wherein at least one of the plurality of nodes is adapted to simultaneously receive a plurality of messages;
the plurality of interconnected nodes further including a third node distinct from the first and second nodes, the third node having a plurality of data input ports, a plurality of data output ports, and a control signal output port; and
the first and third nodes are positioned in the interconnect structure so that the first node cannot route data to the third node, the third node cannot route data through the first node, and no node exists in the interconnect structure that can receive data directly routed both from the first node and the third node;
the logic associated with the first node uses information concerning routing of data through the third node to route data through the first node;
the plurality of interconnected nodes further including a fourth node distinct from the first, second, and third nodes, the fourth node having a plurality of data input ports, a plurality of data output ports, and a control signal output port; and
a logic associated with fourth node included as part of the routing logic being capable of sending a first control signal to the first node, the first control signal containing information concerning routing possibilities through the fourth, third and second nodes and the logic associated with the first node for routing of data through the first node depending at least in part on information concerning routing of data through the fourth, third and second nodes; and
the plurality of interconnected nodes including a fifth node distinct from the first, fourth, second, and third nodes, the fifth node having a plurality of data input ports, and a plurality of data output ports;
the fourth node sends a message to the fifth node;
the second node sends a second control signal to the fourth node;
the third node sends a third control signal to the fourth node;
the logic associated with the fourth node sends a non-blocking first control signal to the first node based on the third and second control signals;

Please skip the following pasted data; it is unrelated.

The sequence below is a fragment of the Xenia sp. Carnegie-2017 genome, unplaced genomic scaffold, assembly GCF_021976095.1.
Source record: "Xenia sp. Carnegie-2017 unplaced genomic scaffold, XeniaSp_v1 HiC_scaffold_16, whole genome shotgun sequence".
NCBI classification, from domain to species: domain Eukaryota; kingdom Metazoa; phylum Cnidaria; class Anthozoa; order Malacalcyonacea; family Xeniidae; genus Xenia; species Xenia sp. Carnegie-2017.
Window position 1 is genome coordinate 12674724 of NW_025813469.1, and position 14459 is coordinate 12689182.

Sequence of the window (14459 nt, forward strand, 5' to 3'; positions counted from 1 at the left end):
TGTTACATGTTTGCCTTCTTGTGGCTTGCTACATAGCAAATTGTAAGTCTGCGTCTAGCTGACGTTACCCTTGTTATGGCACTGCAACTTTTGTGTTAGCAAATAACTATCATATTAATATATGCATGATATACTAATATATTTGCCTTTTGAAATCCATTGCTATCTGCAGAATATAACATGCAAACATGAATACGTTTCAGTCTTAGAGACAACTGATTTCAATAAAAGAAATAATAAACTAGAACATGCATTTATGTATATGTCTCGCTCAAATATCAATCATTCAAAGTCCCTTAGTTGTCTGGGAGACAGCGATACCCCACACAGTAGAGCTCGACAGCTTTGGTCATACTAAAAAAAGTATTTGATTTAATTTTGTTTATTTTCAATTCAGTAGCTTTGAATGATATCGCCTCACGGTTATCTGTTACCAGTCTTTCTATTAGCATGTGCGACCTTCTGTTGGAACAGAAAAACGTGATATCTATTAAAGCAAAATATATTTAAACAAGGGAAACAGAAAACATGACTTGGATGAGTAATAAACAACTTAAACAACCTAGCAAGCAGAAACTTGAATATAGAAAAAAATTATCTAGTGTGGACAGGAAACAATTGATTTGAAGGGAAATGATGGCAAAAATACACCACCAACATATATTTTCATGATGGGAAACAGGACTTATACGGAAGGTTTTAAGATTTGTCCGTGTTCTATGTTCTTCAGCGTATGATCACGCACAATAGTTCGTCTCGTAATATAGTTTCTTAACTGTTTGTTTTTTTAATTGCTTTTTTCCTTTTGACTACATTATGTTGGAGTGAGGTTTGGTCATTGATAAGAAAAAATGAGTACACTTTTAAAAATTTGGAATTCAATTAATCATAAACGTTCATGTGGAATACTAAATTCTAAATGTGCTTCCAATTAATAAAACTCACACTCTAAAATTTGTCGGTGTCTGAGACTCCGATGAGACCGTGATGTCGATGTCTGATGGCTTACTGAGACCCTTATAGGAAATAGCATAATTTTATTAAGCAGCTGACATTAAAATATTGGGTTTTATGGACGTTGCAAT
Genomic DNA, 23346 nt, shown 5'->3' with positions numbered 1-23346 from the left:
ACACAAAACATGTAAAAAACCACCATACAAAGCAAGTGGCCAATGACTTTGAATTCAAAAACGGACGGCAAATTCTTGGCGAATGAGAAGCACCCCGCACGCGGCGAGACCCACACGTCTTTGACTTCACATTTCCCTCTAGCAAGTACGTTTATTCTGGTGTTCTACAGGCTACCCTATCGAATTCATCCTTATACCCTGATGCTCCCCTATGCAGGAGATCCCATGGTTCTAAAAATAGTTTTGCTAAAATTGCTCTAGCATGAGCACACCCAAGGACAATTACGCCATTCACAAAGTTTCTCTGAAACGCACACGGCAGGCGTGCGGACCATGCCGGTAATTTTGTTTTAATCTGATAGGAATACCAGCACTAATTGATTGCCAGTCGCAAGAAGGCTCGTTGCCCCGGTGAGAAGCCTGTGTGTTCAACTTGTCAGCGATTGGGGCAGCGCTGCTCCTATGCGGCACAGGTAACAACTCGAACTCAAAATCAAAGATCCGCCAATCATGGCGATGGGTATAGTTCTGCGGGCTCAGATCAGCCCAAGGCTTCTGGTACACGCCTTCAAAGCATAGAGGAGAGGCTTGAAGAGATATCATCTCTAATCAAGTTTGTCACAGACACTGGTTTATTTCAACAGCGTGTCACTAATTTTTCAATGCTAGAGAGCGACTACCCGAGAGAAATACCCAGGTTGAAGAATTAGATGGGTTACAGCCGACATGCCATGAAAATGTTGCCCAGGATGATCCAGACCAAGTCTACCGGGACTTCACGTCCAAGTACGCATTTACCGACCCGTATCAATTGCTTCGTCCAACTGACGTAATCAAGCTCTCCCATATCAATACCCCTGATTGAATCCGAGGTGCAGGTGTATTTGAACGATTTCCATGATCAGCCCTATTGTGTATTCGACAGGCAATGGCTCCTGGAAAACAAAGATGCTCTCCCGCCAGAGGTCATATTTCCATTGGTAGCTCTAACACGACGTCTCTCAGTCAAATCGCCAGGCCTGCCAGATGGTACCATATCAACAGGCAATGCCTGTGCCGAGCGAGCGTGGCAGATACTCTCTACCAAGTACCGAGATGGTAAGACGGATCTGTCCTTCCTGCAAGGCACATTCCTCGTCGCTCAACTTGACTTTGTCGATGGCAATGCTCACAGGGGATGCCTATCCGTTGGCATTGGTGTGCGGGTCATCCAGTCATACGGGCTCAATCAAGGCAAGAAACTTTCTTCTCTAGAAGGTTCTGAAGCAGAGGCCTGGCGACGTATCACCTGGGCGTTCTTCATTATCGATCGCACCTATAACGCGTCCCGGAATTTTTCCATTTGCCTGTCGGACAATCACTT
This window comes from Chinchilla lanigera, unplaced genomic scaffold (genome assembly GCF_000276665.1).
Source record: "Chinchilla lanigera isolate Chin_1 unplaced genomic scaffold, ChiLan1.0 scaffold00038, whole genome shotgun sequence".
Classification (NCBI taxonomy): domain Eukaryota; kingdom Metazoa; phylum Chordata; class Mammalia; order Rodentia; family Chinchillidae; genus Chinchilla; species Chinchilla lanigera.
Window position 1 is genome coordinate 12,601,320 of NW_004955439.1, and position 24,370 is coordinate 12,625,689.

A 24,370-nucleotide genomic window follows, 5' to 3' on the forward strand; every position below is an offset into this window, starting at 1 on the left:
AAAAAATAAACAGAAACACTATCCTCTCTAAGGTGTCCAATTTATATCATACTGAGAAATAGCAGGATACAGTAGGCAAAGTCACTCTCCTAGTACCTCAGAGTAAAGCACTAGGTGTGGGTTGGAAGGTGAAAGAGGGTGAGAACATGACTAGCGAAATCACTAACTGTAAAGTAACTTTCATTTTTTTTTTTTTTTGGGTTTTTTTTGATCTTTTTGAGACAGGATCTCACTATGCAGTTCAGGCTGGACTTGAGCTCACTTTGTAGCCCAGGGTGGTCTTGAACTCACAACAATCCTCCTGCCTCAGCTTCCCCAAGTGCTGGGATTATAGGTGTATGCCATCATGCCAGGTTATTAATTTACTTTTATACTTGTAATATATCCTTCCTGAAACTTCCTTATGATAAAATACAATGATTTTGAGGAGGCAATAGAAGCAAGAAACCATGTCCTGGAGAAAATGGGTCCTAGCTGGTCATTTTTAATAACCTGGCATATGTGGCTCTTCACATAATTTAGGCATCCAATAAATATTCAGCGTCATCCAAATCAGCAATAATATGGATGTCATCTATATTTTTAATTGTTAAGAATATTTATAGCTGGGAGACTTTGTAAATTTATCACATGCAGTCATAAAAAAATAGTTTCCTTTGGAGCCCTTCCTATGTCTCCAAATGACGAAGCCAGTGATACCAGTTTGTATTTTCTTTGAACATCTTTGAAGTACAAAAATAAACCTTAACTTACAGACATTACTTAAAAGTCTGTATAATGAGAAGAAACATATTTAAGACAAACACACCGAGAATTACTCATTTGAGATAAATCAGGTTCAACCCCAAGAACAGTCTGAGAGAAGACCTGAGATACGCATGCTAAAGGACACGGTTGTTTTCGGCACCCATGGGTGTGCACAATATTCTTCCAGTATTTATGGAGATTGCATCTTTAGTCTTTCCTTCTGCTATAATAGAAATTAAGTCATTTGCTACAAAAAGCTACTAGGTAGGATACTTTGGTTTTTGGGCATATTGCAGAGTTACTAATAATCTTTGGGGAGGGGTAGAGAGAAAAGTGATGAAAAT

the first node sends a message to the fifth node; and
the fifth node simultaneously receives messages into all of its input ports.
4. An interconnect structure for carrying message packets consisting of a header and a payload with header indicating a target output port comprising:
a plurality of interconnected nodes including a first node having first and second input ports and first and second output ports;
a plurality of output ports that are assessable from the first input port but not from the first output port; and
a routing logic included within the interconnect structure to assure that when a first message arrives at the first input port and simultaneously a second message arrives at a second input port there is a path through the second output port to a target destination for the first message and a path through the first output port to a target destination for the second message,
wherein said routing logic assumes that the second message is not blocked from using the first output port and the first message is not blocked from using the second output port.
Description
RELATED PATENTS AND APPLICATIONS

This application is related to U.S. patent application Ser. No. 09/009,703, filed on Jan. 20, 1998, which is pending and is incorporated by reference in its entirety. This application is also related to and incorporates U.S. Pat. No. 5,996,020, herein by reference in its entirety.

The disclosed system and operating method are related to subject matter disclosed in the following co-pending patent applications that are incorporated herein in their entirety:

1. U.S. patent application Ser. No. 09/693,359, entitled “Scaleable Multipath Wormhole Interconnect,” naming John Hesse as inventor, and filed on even date herewith.

2. U.S. patent application Ser. No. 09/693,603, entitled “Scaleable Interconnect Structure for Parallel Computing and Parallel Memory Access, naming Coke Reed and John Hesse as inventors and filed on even date herewith.

3. U.S. patent application Ser. No. 09/693,358, entitled “Scaleable Interconnect Structure Utilizing Quality of Service Handling, naming Coke Reed and John Hesse as inventors and filed on even date herewith.

4. U.S. patent application Ser. No. 09/693,357, entitled Scaleable Wormhole Routing Concentrator,” naming John Hesse and Coke Reed as inventors and filed on even date herewith.

FIELD OF THE INVENTION

The present invention relates to interconnection structures for computing and communication systems. More particularly the instant invention relates to a multiple level interconnection structure having a plurality of nodes wherein each node sends messages to other nodes and each node can accommodate a plurality of simultaneous inputs and can decide where to send messages using examination of nodes located at levels more than one level below the node sending a particular message. The invention also provides a system in which latency is lower than in the prior art (described below) at the expense of a modest increase in the control logic.